Since 2010, the “fuel tax swap” law has required the Board to adjust the tax rate by March 1st of each year. If adopted, between July 1, 2015 and June 30, 2016, the excise tax rate on gasoline will be $0.285 per gallon. The current excise tax rate of $0.36 is in effect until June 30, 2015.

Board of Equalization Member George Runner says he wants to put more money back into consumers' pockets. "Right now, what it really means is that people are overpaying their taxes, and that doesn't make a lot of sense. And when we discover that people are overpaying their taxes, we need to try to stop that as soon as possible, and  (read more)

Submitted Feb 24, 2015 By:

Battered by freeze, U.S. refineries try to rebound before next chill

Reuters -- Major U.S. East Coast refineries were still working to restore operations on Monday, several days after severe cold weather triggered unit outages and drove up home heating oil futures on fears of tight supplies.

The refineries, which account for more than two-thirds of production in the region, got a brief reprieve from the burst of cold weather on Sunday, but another front with sub-zero temperatures is expected to sweep through late on Monday.

New York futures for ultra-low sulfur diesel (ULSD) - used for heating in much of the Northeast - extended Friday's sharp gains in early trading, rising by another 4 percent on expectations of increased demand and supply worries.

Monroe Energy, a subsidiary of Delta Airlines Inc, restarted the fluid catalytic catcracker at its 185,000-barrel-per  (read more)

Submitted Feb 24, 2015 By:

Ford launches 17-city 'EcoBoost Challenge' test-drive tour

GasBuddy Blog -- Image From ..autoevolution.comFord Motor Company is once again giving fans and potential customers in 17 cities across America a chance to get behind the wheel of its latest products, with its third EcoBoost® Challenge consumer drive tour launching next month.EcoBoost Challenge expands to 17 cities in 2015, and will provide five unique drive experiences in Ford products. Additionally, participants will have an opportunity to win an EcoBoost-powered 2015 Ford Edge, and can earn additional entries in the sweepstakes by bringing guests with them to the event.Kicking off March 7 at Miami’s Sun Life Stadium, EcoBoost Challenge gets consumers behind the wheel of some of Ford’s most popular vehicles, including back-to-back drives with competitor vehicles. More than 28,000 people took part in last year’s EcoBoost Challenge. ...  (read more)

Submitted Feb 24, 2015 By:

Monday, February 23, 2015

USGS: Fracking is the cause of earthquakes in Oklahoma

KFOR -- OKLAHOMA — It’s the million dollar question in Oklahoma: What’s causing all the earthquakes?

There have been a lot of theories about fracking causing earthquakes. But now, the U.S. Geological Survey (USGS) says that fracking, is indeed, to blame.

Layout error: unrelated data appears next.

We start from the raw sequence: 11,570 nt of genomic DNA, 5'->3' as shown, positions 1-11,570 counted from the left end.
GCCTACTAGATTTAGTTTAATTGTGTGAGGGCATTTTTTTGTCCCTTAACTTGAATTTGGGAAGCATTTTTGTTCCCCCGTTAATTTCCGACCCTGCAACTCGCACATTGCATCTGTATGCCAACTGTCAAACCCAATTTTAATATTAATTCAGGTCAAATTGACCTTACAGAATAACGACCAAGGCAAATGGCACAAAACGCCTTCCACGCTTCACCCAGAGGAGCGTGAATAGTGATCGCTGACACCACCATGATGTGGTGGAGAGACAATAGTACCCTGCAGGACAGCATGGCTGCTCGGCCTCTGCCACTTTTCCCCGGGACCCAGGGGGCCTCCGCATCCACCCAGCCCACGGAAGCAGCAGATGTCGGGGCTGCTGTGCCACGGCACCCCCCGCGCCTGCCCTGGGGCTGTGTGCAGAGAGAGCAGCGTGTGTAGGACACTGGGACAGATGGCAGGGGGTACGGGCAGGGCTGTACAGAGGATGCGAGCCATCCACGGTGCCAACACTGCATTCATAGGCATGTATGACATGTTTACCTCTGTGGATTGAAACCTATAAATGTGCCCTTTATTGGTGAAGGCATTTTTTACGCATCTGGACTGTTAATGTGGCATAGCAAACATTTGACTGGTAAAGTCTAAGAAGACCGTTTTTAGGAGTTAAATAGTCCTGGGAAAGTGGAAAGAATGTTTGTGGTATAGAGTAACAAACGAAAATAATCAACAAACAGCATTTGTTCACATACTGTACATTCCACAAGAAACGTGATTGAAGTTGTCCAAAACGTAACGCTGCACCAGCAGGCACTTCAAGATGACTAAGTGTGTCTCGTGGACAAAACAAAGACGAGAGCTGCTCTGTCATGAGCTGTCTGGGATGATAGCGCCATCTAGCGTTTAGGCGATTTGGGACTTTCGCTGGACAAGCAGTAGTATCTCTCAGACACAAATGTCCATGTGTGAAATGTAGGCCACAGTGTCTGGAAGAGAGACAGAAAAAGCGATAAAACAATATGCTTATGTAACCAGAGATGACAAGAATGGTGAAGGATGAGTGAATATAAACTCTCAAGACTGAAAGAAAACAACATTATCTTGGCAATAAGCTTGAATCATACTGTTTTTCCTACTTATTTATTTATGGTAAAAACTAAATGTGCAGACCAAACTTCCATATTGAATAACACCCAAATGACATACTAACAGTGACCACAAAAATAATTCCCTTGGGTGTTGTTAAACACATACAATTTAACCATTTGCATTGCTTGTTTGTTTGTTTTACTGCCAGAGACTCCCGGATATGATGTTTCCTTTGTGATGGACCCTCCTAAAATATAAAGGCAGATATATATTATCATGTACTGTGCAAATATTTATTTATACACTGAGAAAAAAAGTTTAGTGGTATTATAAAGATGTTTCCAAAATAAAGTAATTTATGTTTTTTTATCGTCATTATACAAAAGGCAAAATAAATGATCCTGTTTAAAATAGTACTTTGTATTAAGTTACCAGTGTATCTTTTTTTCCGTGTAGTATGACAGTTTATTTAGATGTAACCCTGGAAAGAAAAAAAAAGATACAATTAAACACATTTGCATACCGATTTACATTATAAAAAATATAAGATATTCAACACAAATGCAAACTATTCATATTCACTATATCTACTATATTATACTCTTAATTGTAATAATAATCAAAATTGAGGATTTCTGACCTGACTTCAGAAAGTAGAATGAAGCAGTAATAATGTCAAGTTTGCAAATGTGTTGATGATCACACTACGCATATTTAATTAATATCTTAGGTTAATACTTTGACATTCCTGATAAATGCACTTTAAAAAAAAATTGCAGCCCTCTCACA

The debate about the cause of earthquakes in Oklahoma has really heated up within the last year. But now, the USGS is making strong statements about what they believe is the root of the problem.

A press release states, “… the increased seismicity is due to fluid injection associated with new technologies that enable the extraction of oil and gas…”

For some, that could end the debate. But Kim Hatfield, with the Oklahoma Independent Petroleum Association, says not so fast.

“I don’t think it’s particularly helpful because basically, it says we’  (read more)

Submitted Feb 23, 2015 By:

North American oil output keeps on rising

The National -- The latest news from North America is not encouraging for the world’s major oil exporters.

The recent sharp reduction in oil rig counts in use has levelled off.

At the same time, US domestic production continues to rise while imports from Canada also are rising again.

The net result for Opec is falling demand for their crude in the US, which means the fight for market share elsewhere continues to intensify.

Last week, data from the oil services company Baker Hughes showed that oil rigs in use fell by 37 to 1,109. That is the lowest number in use since mid-2011 after an unprecedentedly sharp fall since the end of last year.

But the rate of decline in rig use has slowed and production at the largest fields in the booming US shale sector has actually increased even as more marginal...  (read more)

Submitted Feb 23, 2015 By:

California to spend $20 million on building part of 'hydrogen highway'

Los Angeles times -- I's been more than a decade since former Gov. Arnold Schwarzenegger regularly talked about his dream of building a "hydrogen highway" that would speed fleets of non-polluting cars from Mexico to Canada.
The vision never materialized anywhere other than in the governor's upbeat, eco-friendly speeches.

Now, finally, a modest form of Schwarzenegger's highway might actually become a reality.
The California Energy Commission reports that it's spending $20 million to build nearly half of the approximately 100 stations needed to give a driver of a hydrogen car enough range to travel freely through most parts of the Golden State.

So far, only about 10 stations are operational, mostly in the Los Angeles and the San Francisco areas, servicing only a couple of hundred hydrogen-powered cars running  (read more)

Submitted Feb 23, 2015 By:

Obama’s Expected Keystone Pipeline Veto Is Likely to Be the First in a Wave

New York Times -- WASHINGTON — Wielding the weapon of his pen, President Obama this week is expected to formally reject a Republican attempt to force construction of the Keystone XL oil pipeline. But in stopping the transit of petroleum from the forests of Alberta to the Gulf Coast, Mr. Obama will be opening the veto era of his presidency.